When resident neo-Nazi Richard Spencer and his fellow white supremacists started trying to intimidate the people of Whitefish, Montana about their support of Jewish businesses and neighbors, citizens took to the streets, protesting, throwing a block party and coming together to let the world know: this tiny town will not let racists dictate how people live here, and threats or not, Whitefish won’t back down.
Street food savant Roy Choi isn’t satisfied with having reinvented the taco truck. He wants to use everything he’s learned to create a new fast-food chain that’s healthy, good for the planet, and just as guilty-pleasure delicious as, say, Taco Bell’s Crunchwrap Supreme. But can it be done?
Andrew Romano sets out to debunk Malcolm Gladwell’s argument in Outliers that the Beatles made their success through the “10,000-hour rule”—in this case, spending thousands of hours of playing in Hamburg:
But this isn’t even the real problem with Gladwell’s theory. The real problem is that while the Beatles’ marathon stints in Hamburg did transform them as a band—they were so vibrant, so tight, and so unrecognizable when they returned from their first campaign that the crowds in Liverpool mistook them for a blistering new German combo—the “complex task” they had now “mastered” was not the same task that would eventually earn them world domination.
Being able to mach schau in a small club was a pivotal part of the Beatles development: it won them a fanatical following in Liverpool, which in turn drove their debut single “Love Me Do” up the charts even when the suits in London refused to promote it, and it was also the reason the Fabs were able record an LP as a thrilling as Please Please Me in a single ten-hour workday. But beyond that, Gladwell is wrong. The Beatles’ “excellence at performing” is not “what it took” for them to become the greatest rock band of all time. In fact, the Beatles were stuck in a rut even after they returned from Hamburg in 1961—and their live expertise was not enough to get them out of it.
Rick Rubin has produced some of the biggest hits of the past 30 years, from LL Cool J to Black Sabbath. He explains the secrets of the creative process:
“We worked on [the Beastie Boys’] debut album, Licensed to Ill, for a long time, two years in all, which is part of the reason the record is as good as it is. Each song really has a life of its own, because it might be a month between writing two songs. It wasn’t like ‘OK, we have six weeks to make an album.’ It was natural—the natural flow of making a really good piece of work. I can remember at one point getting a call from Mike D really upset, like, ‘What’s going on? Why isn’t our record done yet?’ I just said, ‘I don’t really have control over that. It comes when it comes.’
“NEWSWEEK: Usually young people are in a rush. Why did you feel like you could take so much time?
“From the beginning, all I’ve ever cared about is things being great. I never cared about when they were done. Because I also feel like I want the music to last forever. And once you release it, you can’t go back and fix it, so you really have to get it right. And that takes time.”
The story of Olympian Hope Solo, the U.S. women’s soccer star whose childhood and difficult relationship with her father—who spent time in jail for kidnapping her and her brother—shaped who she would become:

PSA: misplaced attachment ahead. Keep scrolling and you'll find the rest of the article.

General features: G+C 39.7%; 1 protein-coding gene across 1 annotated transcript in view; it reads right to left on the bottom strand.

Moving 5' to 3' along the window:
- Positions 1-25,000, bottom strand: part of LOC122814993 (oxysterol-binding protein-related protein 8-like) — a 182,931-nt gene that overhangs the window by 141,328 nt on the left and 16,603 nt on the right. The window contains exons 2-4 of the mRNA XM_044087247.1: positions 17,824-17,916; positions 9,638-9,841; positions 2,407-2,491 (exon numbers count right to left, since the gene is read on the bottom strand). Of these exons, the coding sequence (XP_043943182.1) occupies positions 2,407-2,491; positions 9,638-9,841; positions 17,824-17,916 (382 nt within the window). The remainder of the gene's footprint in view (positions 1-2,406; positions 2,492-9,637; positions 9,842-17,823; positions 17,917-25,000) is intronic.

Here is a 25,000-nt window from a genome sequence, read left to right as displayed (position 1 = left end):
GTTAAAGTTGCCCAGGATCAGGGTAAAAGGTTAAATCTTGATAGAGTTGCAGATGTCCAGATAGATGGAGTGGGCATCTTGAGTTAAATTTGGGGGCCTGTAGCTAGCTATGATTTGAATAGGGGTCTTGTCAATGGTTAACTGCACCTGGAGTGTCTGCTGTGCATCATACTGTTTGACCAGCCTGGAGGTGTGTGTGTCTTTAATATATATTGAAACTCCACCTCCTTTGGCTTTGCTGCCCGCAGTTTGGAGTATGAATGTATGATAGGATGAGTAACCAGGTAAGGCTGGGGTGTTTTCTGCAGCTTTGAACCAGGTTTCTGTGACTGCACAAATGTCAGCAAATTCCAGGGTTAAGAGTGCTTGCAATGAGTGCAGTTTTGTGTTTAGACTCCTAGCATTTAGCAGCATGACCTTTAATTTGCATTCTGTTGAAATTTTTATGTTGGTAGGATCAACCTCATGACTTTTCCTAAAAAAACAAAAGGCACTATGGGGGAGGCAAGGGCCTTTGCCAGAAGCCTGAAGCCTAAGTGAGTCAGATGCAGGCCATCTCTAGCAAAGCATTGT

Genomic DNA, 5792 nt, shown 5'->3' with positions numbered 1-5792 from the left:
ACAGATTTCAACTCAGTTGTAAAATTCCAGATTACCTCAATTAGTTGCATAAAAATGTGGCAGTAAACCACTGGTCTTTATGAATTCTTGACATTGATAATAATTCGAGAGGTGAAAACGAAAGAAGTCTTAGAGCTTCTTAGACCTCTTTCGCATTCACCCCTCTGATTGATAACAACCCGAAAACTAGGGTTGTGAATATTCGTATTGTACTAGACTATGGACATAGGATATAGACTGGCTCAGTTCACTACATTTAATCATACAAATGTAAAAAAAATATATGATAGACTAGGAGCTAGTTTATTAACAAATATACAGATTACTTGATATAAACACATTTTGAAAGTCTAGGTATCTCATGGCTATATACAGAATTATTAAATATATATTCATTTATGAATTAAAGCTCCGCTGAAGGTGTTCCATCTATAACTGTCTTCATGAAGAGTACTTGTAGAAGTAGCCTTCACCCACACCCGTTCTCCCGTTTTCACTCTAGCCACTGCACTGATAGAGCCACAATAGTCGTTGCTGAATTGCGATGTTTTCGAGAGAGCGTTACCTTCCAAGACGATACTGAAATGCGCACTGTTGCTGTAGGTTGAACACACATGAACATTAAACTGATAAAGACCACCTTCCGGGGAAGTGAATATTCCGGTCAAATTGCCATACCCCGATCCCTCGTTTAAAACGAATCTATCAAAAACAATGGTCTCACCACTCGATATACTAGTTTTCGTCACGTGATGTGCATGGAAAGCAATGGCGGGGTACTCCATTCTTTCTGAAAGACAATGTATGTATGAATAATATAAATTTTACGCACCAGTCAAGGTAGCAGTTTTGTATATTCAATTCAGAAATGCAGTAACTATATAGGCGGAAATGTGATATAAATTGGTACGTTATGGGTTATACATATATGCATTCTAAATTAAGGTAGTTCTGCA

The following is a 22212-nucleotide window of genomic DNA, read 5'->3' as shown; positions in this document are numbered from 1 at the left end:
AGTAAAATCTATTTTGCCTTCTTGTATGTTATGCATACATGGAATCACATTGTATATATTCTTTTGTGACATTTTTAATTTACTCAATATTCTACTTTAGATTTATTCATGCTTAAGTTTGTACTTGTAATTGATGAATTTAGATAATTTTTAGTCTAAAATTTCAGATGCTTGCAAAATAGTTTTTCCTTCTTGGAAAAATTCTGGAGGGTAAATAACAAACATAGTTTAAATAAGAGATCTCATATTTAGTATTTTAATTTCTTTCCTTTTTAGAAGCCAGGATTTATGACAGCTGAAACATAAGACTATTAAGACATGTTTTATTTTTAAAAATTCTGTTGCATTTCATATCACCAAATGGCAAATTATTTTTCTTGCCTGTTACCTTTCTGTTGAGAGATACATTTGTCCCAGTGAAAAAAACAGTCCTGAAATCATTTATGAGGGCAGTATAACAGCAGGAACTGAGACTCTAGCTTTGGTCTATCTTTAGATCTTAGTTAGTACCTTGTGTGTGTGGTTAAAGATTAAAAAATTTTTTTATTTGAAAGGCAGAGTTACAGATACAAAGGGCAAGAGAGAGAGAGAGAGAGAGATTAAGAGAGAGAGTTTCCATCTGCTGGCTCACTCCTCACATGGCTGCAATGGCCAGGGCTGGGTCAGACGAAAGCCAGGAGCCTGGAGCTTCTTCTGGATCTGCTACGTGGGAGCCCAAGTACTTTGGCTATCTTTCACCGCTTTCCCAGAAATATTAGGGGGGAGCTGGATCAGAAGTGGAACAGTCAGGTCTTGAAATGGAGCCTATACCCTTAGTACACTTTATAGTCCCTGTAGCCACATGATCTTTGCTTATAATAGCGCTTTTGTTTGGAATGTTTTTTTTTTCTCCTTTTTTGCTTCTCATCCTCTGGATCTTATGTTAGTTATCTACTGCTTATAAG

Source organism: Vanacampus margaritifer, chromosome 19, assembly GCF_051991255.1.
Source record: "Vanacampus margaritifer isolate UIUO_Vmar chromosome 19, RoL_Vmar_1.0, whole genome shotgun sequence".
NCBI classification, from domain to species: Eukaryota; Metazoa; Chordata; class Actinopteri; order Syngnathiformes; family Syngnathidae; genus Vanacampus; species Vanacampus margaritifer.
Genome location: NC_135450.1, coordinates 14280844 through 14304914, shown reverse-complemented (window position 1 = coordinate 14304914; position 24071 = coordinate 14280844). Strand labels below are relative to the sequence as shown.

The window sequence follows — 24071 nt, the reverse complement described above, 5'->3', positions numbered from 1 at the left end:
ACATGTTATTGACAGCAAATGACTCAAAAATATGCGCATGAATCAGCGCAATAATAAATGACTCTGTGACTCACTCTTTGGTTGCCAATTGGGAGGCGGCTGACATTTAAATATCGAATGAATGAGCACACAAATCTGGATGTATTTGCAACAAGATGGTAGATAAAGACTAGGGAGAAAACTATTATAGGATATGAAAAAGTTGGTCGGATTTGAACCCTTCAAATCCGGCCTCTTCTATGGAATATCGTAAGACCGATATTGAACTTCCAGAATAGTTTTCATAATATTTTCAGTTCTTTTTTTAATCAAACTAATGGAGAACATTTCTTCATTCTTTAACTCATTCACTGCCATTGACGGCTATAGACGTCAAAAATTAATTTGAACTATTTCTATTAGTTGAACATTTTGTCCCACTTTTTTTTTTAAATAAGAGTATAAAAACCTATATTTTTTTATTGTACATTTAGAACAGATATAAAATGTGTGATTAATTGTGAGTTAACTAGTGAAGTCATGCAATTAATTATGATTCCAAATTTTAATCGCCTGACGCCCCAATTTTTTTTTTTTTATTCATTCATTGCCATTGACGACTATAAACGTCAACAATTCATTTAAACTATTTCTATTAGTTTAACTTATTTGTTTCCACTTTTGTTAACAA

“Solo’s last childhood memory of her father is from the following year. One day he reappeared in Richland, begging to take Hope and her older brother Marcus to a nearby baseball game. ‘Then we just kept driving, over the mountains, all the way to Seattle,’ she recalls. ‘We got a hotel room with a pool. We felt like we were living the life. Then I remember waking up one morning, and my dad is like, “Baby Hope, your mom just called, and she said you can stay another three days.” And I remember being like, “I didn’t hear the phone ring.” Right then, I knew that something wasn’t right.’
“A day or two later, a SWAT team surrounded Solo in a downtown Seattle bank, ‘put him in the back of a police car, and hauled him off,’ leaving Hope and Marcus ‘alone and scared on the streets of a big city,’ she recalls. Before long, Child Protective Services showed up, and Judy wasn’t far behind. But Hope refused to forgive her mother for alerting the authorities. ‘I remember not talking to her the whole ride home,’ she says. ‘My dad was sitting in jail. I was a confused little girl.'”
Inside the group’s 50th anniversary reunion tour: How the legendary group fell apart and came back together, and how Brian Wilson gets along with his old bandmates:
“The vibe in Burbank is collegial, but each Beach Boy is locked into his own orbit. Wilson and Love tend to communicate through the musical directors they’ve retained from their respective touring bands; Jardine, Johnston, and Marks hover on the margins. Over lunch, Jardine tells me he’s been urging Love to open the second half of the set with ‘Our Prayer,’ the hushed choral prelude to Smile, but so far, Love has been brushing him off. ‘With him, you never know if it’s confrontational or uncomfortable because he’s able to mask any kind of negativity,’ Jardine says. ‘You never know if you’ve fucked up or not.’ When I mention ‘‘Til I Die,’ a stark Wilson solo composition from 1971, Johnston, who’s sitting nearby, insists that it was ‘the last Brian Wilson recording. Ever. The career ended for me right with that song.’ But why? ‘Because he was still 100 percent,’ Johnston explains. ‘Now, he’s … you know, a senior guy.'”